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Relist Watch

John Elwood reviews Tuesday’s relisted cases.

Though we’re just a week into the new Term, OT2014 has already had more than its share of headlines, with the Justices issuing a slew of emergency orders on hot topics ranging from gay marriage to voting rights to abortion. But those faded into insignificance Wednesday as the Court took up the controversial issue of teeth whitening, with the Nine debating whether strips, gels, or trays were the best way to get their ivories just the right shade of Biden. The magic number for adult teeth may be thirty-two, but the magic number for relists this week is the almost manageable number of eleven. Relist Watch will now pause for three minutes and thirty-seven seconds while you watch that last link.    

Let’s start with the few relists that the Court cleared off its plate. First, the Good News: the Court called for the views of the Solicitor General in Samantar v. Yousuf, 13-1361, a case in which the Court has already granted cert. once, and – given the increased odds of being deemed cert.-worthy after a CVSG – the case may be making a repeat appearance. Samantar asks whether a foreign official’s common-law immunity for acts performed on behalf of a foreign state is abrogated by allegations that those official acts violate jus cogens norms of international law.

But the petitioners in the rest of last week’s resolved relists got Bad News. The audit did not turn out well for Richards v. Ernst & Young, LLP, 13-1274, a Ninth Circuit case asking whether a party must show prejudice after its opponent waived its contractual right to arbitrate by participating in litigation for such waiver to be binding. The Court previously granted cert. on this issue, so either its ardor cooled, or the Justices decided this was not the vehicle. Also, the (wild) goose case ended for Association des Éleveurs de Canards et d’Oies du Québec v. Harris, 13-1313, after the Court took a quick gander at California’s foie gras ban. Good news for the hepatic functioning of anserines; bad news for Left Coast liver-lovers. Finally, as Lyle reported yesterday, the Court denied review in Jones v. United States, 13-10026, asking whether, consistent with the Sixth Amendment, the petitioners’ sentences could be enhanced for acquitted conduct based on judge-found facts. The Jones petitioners were favored with a dissent from denial of cert. written by Justice Scalia, joined by Justices Ginsburg and Thomas. But because even the best writers can’t crank out “this wolf comes as a wolf” every day of the week, this dissent is most noteworthy for saying that Jones “presents the nonhypothetical case the Court claimed to have been waiting for.”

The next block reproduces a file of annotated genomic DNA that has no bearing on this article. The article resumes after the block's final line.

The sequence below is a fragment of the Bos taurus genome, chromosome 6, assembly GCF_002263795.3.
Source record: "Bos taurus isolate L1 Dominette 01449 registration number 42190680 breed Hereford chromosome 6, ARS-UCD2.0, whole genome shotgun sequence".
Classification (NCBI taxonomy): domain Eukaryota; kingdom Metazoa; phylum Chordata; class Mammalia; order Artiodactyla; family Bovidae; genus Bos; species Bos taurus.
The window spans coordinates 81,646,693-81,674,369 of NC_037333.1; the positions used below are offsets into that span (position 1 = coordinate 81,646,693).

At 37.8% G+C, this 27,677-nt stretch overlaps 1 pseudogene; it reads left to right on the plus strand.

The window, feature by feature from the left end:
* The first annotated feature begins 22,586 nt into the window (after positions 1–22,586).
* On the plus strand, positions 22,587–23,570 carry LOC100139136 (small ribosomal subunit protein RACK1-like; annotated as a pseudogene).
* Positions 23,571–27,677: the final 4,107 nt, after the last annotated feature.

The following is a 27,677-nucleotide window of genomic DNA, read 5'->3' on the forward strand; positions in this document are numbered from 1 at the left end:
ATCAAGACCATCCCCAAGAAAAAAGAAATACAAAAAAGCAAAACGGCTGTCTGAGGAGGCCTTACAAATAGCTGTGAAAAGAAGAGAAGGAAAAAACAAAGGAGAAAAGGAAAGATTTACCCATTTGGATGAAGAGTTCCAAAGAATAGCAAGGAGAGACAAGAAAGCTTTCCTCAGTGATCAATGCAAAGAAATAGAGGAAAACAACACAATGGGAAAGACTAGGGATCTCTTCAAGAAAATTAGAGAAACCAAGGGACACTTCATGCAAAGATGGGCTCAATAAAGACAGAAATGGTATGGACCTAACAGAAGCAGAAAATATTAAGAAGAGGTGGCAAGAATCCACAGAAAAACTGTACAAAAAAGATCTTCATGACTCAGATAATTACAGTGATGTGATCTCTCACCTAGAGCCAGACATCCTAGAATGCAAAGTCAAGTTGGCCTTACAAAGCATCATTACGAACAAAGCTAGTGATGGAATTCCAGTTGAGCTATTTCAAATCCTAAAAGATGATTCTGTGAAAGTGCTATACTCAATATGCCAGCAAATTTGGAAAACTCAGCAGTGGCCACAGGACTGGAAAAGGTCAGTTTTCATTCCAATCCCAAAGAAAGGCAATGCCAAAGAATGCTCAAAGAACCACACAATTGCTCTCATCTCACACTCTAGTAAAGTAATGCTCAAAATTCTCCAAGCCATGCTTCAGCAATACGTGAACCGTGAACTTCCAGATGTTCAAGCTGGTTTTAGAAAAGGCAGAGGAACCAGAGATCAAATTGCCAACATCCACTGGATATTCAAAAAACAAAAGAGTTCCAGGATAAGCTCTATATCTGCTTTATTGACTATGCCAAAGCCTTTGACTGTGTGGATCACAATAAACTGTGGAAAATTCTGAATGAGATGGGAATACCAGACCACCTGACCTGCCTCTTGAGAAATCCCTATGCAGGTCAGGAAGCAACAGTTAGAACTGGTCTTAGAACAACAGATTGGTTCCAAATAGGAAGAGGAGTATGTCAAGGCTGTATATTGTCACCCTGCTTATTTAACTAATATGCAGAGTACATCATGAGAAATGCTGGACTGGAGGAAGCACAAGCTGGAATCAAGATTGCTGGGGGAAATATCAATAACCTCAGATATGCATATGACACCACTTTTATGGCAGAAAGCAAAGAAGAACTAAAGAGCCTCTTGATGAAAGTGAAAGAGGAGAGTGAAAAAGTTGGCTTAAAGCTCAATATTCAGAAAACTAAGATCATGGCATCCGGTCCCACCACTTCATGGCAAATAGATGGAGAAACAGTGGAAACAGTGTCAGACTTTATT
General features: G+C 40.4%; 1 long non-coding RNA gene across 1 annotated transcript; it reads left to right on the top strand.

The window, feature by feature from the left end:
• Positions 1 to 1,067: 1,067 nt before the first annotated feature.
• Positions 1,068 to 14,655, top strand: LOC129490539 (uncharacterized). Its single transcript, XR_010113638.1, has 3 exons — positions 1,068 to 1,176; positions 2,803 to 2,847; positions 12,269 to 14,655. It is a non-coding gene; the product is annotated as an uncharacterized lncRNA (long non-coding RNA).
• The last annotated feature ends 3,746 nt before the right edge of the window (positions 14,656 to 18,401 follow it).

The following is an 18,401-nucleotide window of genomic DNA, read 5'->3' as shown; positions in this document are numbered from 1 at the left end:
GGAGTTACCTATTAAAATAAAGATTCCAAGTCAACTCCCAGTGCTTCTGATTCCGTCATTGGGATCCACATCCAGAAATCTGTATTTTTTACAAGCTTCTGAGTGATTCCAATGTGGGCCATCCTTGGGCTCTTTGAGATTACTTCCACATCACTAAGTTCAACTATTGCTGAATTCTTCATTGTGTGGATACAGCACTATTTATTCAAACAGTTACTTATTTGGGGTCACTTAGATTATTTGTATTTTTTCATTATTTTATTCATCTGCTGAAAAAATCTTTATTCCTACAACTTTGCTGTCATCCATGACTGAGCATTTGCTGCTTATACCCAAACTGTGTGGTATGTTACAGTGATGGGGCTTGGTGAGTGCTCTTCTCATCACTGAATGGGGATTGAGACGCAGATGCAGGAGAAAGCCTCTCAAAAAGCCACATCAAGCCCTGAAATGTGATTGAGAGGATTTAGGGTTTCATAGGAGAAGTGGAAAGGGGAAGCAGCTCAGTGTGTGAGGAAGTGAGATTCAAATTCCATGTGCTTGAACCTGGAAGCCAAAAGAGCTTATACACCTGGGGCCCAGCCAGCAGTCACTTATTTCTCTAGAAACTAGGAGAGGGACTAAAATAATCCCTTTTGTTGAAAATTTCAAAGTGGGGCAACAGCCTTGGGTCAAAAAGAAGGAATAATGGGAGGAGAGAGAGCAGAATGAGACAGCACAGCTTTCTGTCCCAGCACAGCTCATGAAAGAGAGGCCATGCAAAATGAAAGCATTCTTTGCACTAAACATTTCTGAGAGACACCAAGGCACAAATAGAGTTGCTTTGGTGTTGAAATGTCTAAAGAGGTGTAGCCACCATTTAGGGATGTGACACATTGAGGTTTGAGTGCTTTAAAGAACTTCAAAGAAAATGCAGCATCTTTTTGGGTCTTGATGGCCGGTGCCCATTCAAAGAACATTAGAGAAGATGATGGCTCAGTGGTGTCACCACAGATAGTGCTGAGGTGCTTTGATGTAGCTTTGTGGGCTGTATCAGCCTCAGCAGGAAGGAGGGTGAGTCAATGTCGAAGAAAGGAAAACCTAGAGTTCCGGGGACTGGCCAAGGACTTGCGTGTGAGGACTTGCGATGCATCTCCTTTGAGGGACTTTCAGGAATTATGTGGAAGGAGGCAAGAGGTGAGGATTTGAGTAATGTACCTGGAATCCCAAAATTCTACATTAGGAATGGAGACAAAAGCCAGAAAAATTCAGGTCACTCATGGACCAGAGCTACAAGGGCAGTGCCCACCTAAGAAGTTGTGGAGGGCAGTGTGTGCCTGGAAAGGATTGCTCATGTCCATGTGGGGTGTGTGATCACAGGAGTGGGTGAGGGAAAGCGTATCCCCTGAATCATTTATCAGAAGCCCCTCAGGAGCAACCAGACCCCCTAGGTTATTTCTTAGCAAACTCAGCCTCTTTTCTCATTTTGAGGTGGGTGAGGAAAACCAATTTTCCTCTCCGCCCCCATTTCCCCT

The only real new addition to the relist rolls this week was Chism v. California, 14-5442. Chism, who is African American, was convicted of murdering a white store clerk. The first jury deadlocked during the penalty phase of his trial (the two holdouts were African-American jurors) and a mistrial was declared. During voir dire of the second penalty-phase jury, the prosecutor exercised peremptory challenges against the first two African Americans in the jury box. The trial court overruled Chism’s Batson v. Kentucky challenges. The California Supreme Court affirmed after conducting “comparative jury analysis” between one of the struck African-American jurors and those who served on the jury. Justice Goodwin Liu filed a twenty-one-page dissent from the eighty-three-page majority opinion. Chism’s cert. petition asks “[w]hen the California Supreme Court conducts comparative review on appeal from the denial of a [Batson] motion … does its practice of seeking out reasons other than those stated by the prosecutor as a basis for the trial court’s ruling contravene [the Supreme] Court’s [precedent]?”

These are not technically relists, but they’re worth brief comment anyway. The Court “rescheduled” two cases this week: Whitman v. United States, 14-29, involving a prosecution under §10(b) of the Securities Exchange Act, or the ’34 Act, as we old-timers call it (rescheduled for this Friday’s Conference); and Crews v. Farina, 13-1227, involving “unreasonable factual determinations” in a federal habeas proceeding (rescheduled for an as-yet-undetermined Conference). The cases showcase the Court’s new policy of semi-transparency, under which online dockets now indicate if a case has been rescheduled, but don’t say why. So what’s the difference between a case that’s been relisted and one that’s been rescheduled? A rescheduled case is assigned to a new Conference before being discussed at a particular Conference; a relisted case is assigned to a new Conference after being discussed at Conference. Clear on that? Me neither.